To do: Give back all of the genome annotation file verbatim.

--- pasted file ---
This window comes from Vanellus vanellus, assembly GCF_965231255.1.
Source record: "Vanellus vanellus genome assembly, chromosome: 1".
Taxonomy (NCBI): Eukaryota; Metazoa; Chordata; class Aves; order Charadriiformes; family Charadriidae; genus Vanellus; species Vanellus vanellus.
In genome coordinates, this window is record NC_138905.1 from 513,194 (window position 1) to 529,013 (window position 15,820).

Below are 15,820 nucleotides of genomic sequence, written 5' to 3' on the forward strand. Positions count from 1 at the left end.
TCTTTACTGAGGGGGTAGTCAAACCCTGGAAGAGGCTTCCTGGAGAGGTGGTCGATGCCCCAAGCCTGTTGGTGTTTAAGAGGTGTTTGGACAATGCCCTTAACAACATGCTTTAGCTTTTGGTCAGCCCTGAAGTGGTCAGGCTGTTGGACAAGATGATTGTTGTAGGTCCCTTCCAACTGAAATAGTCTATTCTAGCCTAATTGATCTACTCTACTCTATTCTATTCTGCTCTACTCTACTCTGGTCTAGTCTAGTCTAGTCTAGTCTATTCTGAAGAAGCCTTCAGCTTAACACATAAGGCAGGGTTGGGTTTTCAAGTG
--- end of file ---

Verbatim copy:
This window comes from Vanellus vanellus, assembly GCF_965231255.1.
Source record: "Vanellus vanellus genome assembly, chromosome: 1".
Taxonomy (NCBI): Eukaryota; Metazoa; Chordata; class Aves; order Charadriiformes; family Charadriidae; genus Vanellus; species Vanellus vanellus.
In genome coordinates, this window is record NC_138905.1 from 513,194 (window position 1) to 529,013 (window position 15,820).

Below are 15,820 nucleotides of genomic sequence, written 5' to 3' on the forward strand. Positions count from 1 at the left end.
TCTTTACTGAGGGGGTAGTCAAACCCTGGAAGAGGCTTCCTGGAGAGGTGGTCGATGCCCCAAGCCTGTTGGTGTTTAAGAGGTGTTTGGACAATGCCCTTAACAACATGCTTTAGCTTTTGGTCAGCCCTGAAGTGGTCAGGCTGTTGGACAAGATGATTGTTGTAGGTCCCTTCCAACTGAAATAGTCTATTCTAGCCTAATTGATCTACTCTACTCTATTCTATTCTGCTCTACTCTACTCTGGTCTAGTCTAGTCTAGTCTAGTCTATTCTGAAGAAGCCTTCAGCTTAACACATAAGGCAGGGTTGGGTTTTCAAGTG